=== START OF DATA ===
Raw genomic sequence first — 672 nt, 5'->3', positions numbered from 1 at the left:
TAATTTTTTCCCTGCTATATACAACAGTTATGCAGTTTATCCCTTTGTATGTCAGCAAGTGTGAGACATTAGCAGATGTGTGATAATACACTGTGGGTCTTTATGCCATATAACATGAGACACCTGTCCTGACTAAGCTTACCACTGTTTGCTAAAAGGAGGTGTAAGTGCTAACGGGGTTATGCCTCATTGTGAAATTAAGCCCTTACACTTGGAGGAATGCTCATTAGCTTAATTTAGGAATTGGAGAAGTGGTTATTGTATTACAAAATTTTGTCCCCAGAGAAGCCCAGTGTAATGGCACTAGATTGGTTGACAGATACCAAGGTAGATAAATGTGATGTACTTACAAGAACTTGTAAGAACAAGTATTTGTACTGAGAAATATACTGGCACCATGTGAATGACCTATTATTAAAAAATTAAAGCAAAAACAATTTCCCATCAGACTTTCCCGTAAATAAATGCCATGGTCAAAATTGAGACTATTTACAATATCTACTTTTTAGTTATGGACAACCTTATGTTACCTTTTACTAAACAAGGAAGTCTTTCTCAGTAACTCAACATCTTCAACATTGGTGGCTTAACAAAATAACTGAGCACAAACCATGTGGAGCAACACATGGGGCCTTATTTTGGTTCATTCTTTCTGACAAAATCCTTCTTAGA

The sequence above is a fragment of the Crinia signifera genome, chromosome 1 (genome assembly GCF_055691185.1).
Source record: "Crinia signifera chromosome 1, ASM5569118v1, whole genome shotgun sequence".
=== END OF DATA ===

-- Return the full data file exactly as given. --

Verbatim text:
Raw genomic sequence first — 672 nt, 5'->3', positions numbered from 1 at the left:
TAATTTTTTCCCTGCTATATACAACAGTTATGCAGTTTATCCCTTTGTATGTCAGCAAGTGTGAGACATTAGCAGATGTGTGATAATACACTGTGGGTCTTTATGCCATATAACATGAGACACCTGTCCTGACTAAGCTTACCACTGTTTGCTAAAAGGAGGTGTAAGTGCTAACGGGGTTATGCCTCATTGTGAAATTAAGCCCTTACACTTGGAGGAATGCTCATTAGCTTAATTTAGGAATTGGAGAAGTGGTTATTGTATTACAAAATTTTGTCCCCAGAGAAGCCCAGTGTAATGGCACTAGATTGGTTGACAGATACCAAGGTAGATAAATGTGATGTACTTACAAGAACTTGTAAGAACAAGTATTTGTACTGAGAAATATACTGGCACCATGTGAATGACCTATTATTAAAAAATTAAAGCAAAAACAATTTCCCATCAGACTTTCCCGTAAATAAATGCCATGGTCAAAATTGAGACTATTTACAATATCTACTTTTTAGTTATGGACAACCTTATGTTACCTTTTACTAAACAAGGAAGTCTTTCTCAGTAACTCAACATCTTCAACATTGGTGGCTTAACAAAATAACTGAGCACAAACCATGTGGAGCAACACATGGGGCCTTATTTTGGTTCATTCTTTCTGACAAAATCCTTCTTAGA

The sequence above is a fragment of the Crinia signifera genome, chromosome 1 (genome assembly GCF_055691185.1).
Source record: "Crinia signifera chromosome 1, ASM5569118v1, whole genome shotgun sequence".